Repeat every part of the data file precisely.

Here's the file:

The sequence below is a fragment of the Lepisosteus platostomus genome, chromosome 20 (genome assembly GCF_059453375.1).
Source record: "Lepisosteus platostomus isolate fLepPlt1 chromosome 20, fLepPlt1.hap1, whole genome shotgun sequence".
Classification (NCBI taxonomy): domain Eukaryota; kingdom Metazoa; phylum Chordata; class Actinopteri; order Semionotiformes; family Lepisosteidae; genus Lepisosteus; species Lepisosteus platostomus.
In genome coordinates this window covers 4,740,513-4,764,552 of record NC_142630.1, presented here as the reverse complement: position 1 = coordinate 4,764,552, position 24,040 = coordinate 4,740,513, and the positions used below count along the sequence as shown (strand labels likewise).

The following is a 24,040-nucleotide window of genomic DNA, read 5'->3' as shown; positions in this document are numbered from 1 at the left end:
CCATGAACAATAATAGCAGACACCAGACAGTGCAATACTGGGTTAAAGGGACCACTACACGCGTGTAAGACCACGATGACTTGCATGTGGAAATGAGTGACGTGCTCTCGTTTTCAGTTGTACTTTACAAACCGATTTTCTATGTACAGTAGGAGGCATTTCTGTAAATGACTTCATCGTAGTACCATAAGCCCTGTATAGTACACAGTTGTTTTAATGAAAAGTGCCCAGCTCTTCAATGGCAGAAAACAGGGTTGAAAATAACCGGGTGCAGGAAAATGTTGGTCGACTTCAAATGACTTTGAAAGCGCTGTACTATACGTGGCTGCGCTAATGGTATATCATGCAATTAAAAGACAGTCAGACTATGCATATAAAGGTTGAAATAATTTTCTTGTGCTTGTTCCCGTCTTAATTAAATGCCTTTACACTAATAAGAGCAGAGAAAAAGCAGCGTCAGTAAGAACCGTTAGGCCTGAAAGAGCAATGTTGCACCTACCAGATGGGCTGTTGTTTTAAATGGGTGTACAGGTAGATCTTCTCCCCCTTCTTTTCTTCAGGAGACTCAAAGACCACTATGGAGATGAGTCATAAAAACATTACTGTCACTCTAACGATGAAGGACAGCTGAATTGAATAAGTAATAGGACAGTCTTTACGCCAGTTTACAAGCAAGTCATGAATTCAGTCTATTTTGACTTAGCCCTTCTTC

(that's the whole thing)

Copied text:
The sequence below is a fragment of the Lepisosteus platostomus genome, chromosome 20 (genome assembly GCF_059453375.1).
Source record: "Lepisosteus platostomus isolate fLepPlt1 chromosome 20, fLepPlt1.hap1, whole genome shotgun sequence".
Classification (NCBI taxonomy): domain Eukaryota; kingdom Metazoa; phylum Chordata; class Actinopteri; order Semionotiformes; family Lepisosteidae; genus Lepisosteus; species Lepisosteus platostomus.
In genome coordinates this window covers 4,740,513-4,764,552 of record NC_142630.1, presented here as the reverse complement: position 1 = coordinate 4,764,552, position 24,040 = coordinate 4,740,513, and the positions used below count along the sequence as shown (strand labels likewise).

The following is a 24,040-nucleotide window of genomic DNA, read 5'->3' as shown; positions in this document are numbered from 1 at the left end:
CCATGAACAATAATAGCAGACACCAGACAGTGCAATACTGGGTTAAAGGGACCACTACACGCGTGTAAGACCACGATGACTTGCATGTGGAAATGAGTGACGTGCTCTCGTTTTCAGTTGTACTTTACAAACCGATTTTCTATGTACAGTAGGAGGCATTTCTGTAAATGACTTCATCGTAGTACCATAAGCCCTGTATAGTACACAGTTGTTTTAATGAAAAGTGCCCAGCTCTTCAATGGCAGAAAACAGGGTTGAAAATAACCGGGTGCAGGAAAATGTTGGTCGACTTCAAATGACTTTGAAAGCGCTGTACTATACGTGGCTGCGCTAATGGTATATCATGCAATTAAAAGACAGTCAGACTATGCATATAAAGGTTGAAATAATTTTCTTGTGCTTGTTCCCGTCTTAATTAAATGCCTTTACACTAATAAGAGCAGAGAAAAAGCAGCGTCAGTAAGAACCGTTAGGCCTGAAAGAGCAATGTTGCACCTACCAGATGGGCTGTTGTTTTAAATGGGTGTACAGGTAGATCTTCTCCCCCTTCTTTTCTTCAGGAGACTCAAAGACCACTATGGAGATGAGTCATAAAAACATTACTGTCACTCTAACGATGAAGGACAGCTGAATTGAATAAGTAATAGGACAGTCTTTACGCCAGTTTACAAGCAAGTCATGAATTCAGTCTATTTTGACTTAGCCCTTCTTC